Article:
Global trends and future of higher education 27 November 2013 Business and University Kyiv, Ukraine
Higher education landscape worldwide will undergo massive changes in the next few years Existing ‘dominant university model’ - a broad-based teaching and research institutional setup, will turn unviable Rapid growth in student number Higher education students will increase by 300% from 100 million in 2000 to 400 million in 2030 with high growth in emerging markets like Asia and Latin America Classroom teaching will not be able to leverage potential benefits of digital technologies. It will not be able to compete with the reach of the digital platform Digital learning methods Challenging times ahead! Broad range of disciplines and a broad mix of student segment will not be able to deliver in future when developing expertise will be the requirement Change in broad-based teaching approach
Future of education Education landscape of the future characterized by blurring of boundaries 2010 2050 Levels of education Higher education and industry Geographies Education spaces Teacher- student Move to a culture of life- long learning Rise in contribution of industry in educational development Increase in globally delivered education and accreditation Limited face-to-face interaction between students and teachers as online learning becomes the order of the day Limited face-to-face interaction between students and teachers as online learning becomes the order of the day Blurring effect Changing the role of academicians 1 Star academics Presenters who would be recorded for broadcasting of lectures 2 Research Academics Academicians who focus solely on research activities 3 Curriculum designers Academics responsible for translating the syllabi into formats suitable for the online learning environment Opportunities • Greater opportunities for international exchange of students • Greater synergy between industry and education • Access to automatic proof of accreditation for employers during hiring process • Multiple channels to gain knowledge and build skill-sets • Delivery of quality education • Access of educational platforms to less advantaged • Prevent over shadowing over local languages by English • Balance between virtual and human exchanges • Global validation of credentials Challenges Future of education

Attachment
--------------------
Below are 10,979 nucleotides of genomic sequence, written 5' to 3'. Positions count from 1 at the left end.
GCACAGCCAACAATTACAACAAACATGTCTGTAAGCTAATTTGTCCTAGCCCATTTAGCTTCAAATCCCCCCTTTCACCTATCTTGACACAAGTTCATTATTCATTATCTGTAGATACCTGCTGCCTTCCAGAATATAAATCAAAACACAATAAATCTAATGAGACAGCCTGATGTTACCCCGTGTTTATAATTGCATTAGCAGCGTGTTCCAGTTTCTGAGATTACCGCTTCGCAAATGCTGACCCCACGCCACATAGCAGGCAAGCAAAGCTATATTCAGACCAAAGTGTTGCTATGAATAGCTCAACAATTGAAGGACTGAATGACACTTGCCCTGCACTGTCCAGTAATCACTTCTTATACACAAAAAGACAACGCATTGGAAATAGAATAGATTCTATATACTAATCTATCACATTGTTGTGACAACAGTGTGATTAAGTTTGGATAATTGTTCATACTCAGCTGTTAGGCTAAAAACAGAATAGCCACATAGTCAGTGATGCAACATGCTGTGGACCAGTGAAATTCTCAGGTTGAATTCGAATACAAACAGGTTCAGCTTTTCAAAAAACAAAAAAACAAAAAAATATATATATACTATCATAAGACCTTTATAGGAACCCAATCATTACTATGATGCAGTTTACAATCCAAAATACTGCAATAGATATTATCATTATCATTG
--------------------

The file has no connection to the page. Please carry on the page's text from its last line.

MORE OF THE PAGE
Four key trends, especially ‘use of digital technologies’ will lead to this transformation Democratization of knowledge Use of digital technologies Integration with industry Global mobility
Asian and African countries will see massive growth in e-learning services Vietnam, Malaysia, Romania, Azerbaijan, Thailand, Kenya, Slovakia, the Philippines, India and China represent the top 10 fastest growing markets, with growth rates above 30% • US is the global leader in online education, with 6.7m students (32% of those in higher education), taking courses online • Turkey aims to equip more than 15 million students with tablets by 2016, with a US$1.4 billion investment • Africa is the world’s fastest growing e-learning market, with a growth rate of around 38.6% for cloud-based e-learning products The emergence of MOOCs has increased the penetration of e-learning services to a great extent
MOOCs promise to revolutionise the delivery and reach of quality education across the globe • It has been estimated that four new 30,000-student universities need to be constructed per week, to accommodate children who will reach enrolment age by 2025 • MOOCs have the potential to help address this issue by significantly reducing the workload on educational institutes *Based on data for the three players